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Anti-cancer drug Venetoclax receives Australia’s approval

International Business Times (AU) logoInternational Business Times (AU) 24-01-2017 Ritwik Roy

Leukaemia Cancer © Provided by IBT Australia Leukaemia Cancer

The anti-cancer drug Venetoclax has just received Australia approval. The drug was developed by a team of international and Australian scientists and now it has been reported that the drug can “melt away” certain advanced forms of chronic lymphocytic leukaemia (CLL). This type of Leukaemia affects 1,300 Australians every year. Australia's Therapeutic Goods Administration (TGA) has approved the drug that was developed in Melbourne.

The anti-cancer drug Venetoclax will be extremely beneficial for patients with relapsed or refractory CLL with 17p deletion. This makes Leukaemia resistant to standard treatment options. It will also help those Leukaemia cancer sufferers for whom no other treatment options are available, reports Gizmodo Australia. Venetoclax will be marketed as Venclexta for stage four patients with the disease.

“As a scientist what you dream of is that what you do and work on the bench will make a difference for patients. I think it is incredibly exciting for us to see the many years of hard work into a difficult scientific problem being developed into a new drug and eventually benefiting patients,” Prof. David Huang, one of the drug developers, told the ABC.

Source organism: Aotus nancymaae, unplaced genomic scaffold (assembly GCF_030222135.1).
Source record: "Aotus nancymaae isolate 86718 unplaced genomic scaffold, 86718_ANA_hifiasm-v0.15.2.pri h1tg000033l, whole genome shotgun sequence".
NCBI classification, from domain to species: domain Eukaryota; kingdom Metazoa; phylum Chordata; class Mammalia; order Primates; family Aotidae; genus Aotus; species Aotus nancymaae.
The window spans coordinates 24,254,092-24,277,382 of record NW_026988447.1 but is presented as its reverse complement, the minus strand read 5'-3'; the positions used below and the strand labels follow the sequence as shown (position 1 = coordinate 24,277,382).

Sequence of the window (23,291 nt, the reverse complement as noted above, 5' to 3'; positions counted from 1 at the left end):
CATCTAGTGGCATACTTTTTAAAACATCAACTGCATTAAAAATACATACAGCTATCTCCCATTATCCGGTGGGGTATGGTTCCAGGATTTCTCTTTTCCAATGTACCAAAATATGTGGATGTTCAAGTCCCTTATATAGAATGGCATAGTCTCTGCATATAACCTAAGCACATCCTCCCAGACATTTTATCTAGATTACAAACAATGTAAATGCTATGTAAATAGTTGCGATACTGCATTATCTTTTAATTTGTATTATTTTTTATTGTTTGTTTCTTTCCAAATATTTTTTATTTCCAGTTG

Professor Andrew Roberts, cancer researcher at the University of Melbourne and Walter and Eliza Hall Institute and clinical haematologist at The Royal Melbourne Hospital, said that the anti-cancer drug Venetoclax is being combined with other approved drugs and also undergoing phase 2 and phase 3 clinical trials in other blood cancers. He believes that this is just the beginning of the milestone as the drug will be really active against other cancers.

The anti-cancer drug Venetoclax works by blocking the BCL-2 protein that enables cancer cells to survive. In Leukaemia patients, this BCL-2 molecule is highly overactive. The scientists designed Venetoclax “to specifically inhibit BCL-2 function” and force the cancer cells to commit cell suicide. The drug can be taken as a tablet once a day and the process to list it under the Pharmaceutical Benefits Scheme has already begun.

“The fact that Australians with hard-to-treat chronic lymphocytic leukaemia can now benefit from a drug like Venetoclax demonstrates how critically important medical research is to the health of our community,” Roberts added.

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